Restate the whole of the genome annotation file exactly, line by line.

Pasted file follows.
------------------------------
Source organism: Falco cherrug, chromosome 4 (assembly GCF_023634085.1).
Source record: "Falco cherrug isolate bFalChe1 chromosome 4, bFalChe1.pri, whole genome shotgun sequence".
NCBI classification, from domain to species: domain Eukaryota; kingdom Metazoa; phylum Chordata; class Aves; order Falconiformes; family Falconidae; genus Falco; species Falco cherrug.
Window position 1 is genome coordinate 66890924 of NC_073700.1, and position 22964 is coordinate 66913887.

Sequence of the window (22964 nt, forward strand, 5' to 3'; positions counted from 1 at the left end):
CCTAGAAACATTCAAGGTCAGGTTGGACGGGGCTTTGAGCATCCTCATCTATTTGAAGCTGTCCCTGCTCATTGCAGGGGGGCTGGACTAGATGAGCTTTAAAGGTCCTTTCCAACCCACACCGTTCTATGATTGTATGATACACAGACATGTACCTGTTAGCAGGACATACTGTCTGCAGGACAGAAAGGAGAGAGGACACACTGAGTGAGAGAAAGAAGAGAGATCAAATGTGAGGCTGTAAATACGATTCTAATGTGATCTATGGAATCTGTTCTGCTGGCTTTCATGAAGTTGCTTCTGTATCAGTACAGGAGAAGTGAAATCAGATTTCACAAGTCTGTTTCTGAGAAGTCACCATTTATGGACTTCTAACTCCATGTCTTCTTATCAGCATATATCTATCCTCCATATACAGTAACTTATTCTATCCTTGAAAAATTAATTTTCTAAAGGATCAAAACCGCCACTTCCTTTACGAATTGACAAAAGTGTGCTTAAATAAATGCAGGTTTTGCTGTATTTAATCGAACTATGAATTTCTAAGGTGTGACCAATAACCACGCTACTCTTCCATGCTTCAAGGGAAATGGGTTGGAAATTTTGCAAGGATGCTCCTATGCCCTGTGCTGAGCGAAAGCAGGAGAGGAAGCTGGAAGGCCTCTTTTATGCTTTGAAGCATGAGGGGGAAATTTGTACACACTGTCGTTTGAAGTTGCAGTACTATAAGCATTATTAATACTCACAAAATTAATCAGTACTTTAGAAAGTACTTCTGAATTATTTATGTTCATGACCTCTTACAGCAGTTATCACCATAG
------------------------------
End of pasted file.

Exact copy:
Source organism: Falco cherrug, chromosome 4 (assembly GCF_023634085.1).
Source record: "Falco cherrug isolate bFalChe1 chromosome 4, bFalChe1.pri, whole genome shotgun sequence".
NCBI classification, from domain to species: domain Eukaryota; kingdom Metazoa; phylum Chordata; class Aves; order Falconiformes; family Falconidae; genus Falco; species Falco cherrug.
Window position 1 is genome coordinate 66890924 of NC_073700.1, and position 22964 is coordinate 66913887.

Sequence of the window (22964 nt, forward strand, 5' to 3'; positions counted from 1 at the left end):
CCTAGAAACATTCAAGGTCAGGTTGGACGGGGCTTTGAGCATCCTCATCTATTTGAAGCTGTCCCTGCTCATTGCAGGGGGGCTGGACTAGATGAGCTTTAAAGGTCCTTTCCAACCCACACCGTTCTATGATTGTATGATACACAGACATGTACCTGTTAGCAGGACATACTGTCTGCAGGACAGAAAGGAGAGAGGACACACTGAGTGAGAGAAAGAAGAGAGATCAAATGTGAGGCTGTAAATACGATTCTAATGTGATCTATGGAATCTGTTCTGCTGGCTTTCATGAAGTTGCTTCTGTATCAGTACAGGAGAAGTGAAATCAGATTTCACAAGTCTGTTTCTGAGAAGTCACCATTTATGGACTTCTAACTCCATGTCTTCTTATCAGCATATATCTATCCTCCATATACAGTAACTTATTCTATCCTTGAAAAATTAATTTTCTAAAGGATCAAAACCGCCACTTCCTTTACGAATTGACAAAAGTGTGCTTAAATAAATGCAGGTTTTGCTGTATTTAATCGAACTATGAATTTCTAAGGTGTGACCAATAACCACGCTACTCTTCCATGCTTCAAGGGAAATGGGTTGGAAATTTTGCAAGGATGCTCCTATGCCCTGTGCTGAGCGAAAGCAGGAGAGGAAGCTGGAAGGCCTCTTTTATGCTTTGAAGCATGAGGGGGAAATTTGTACACACTGTCGTTTGAAGTTGCAGTACTATAAGCATTATTAATACTCACAAAATTAATCAGTACTTTAGAAAGTACTTCTGAATTATTTATGTTCATGACCTCTTACAGCAGTTATCACCATAG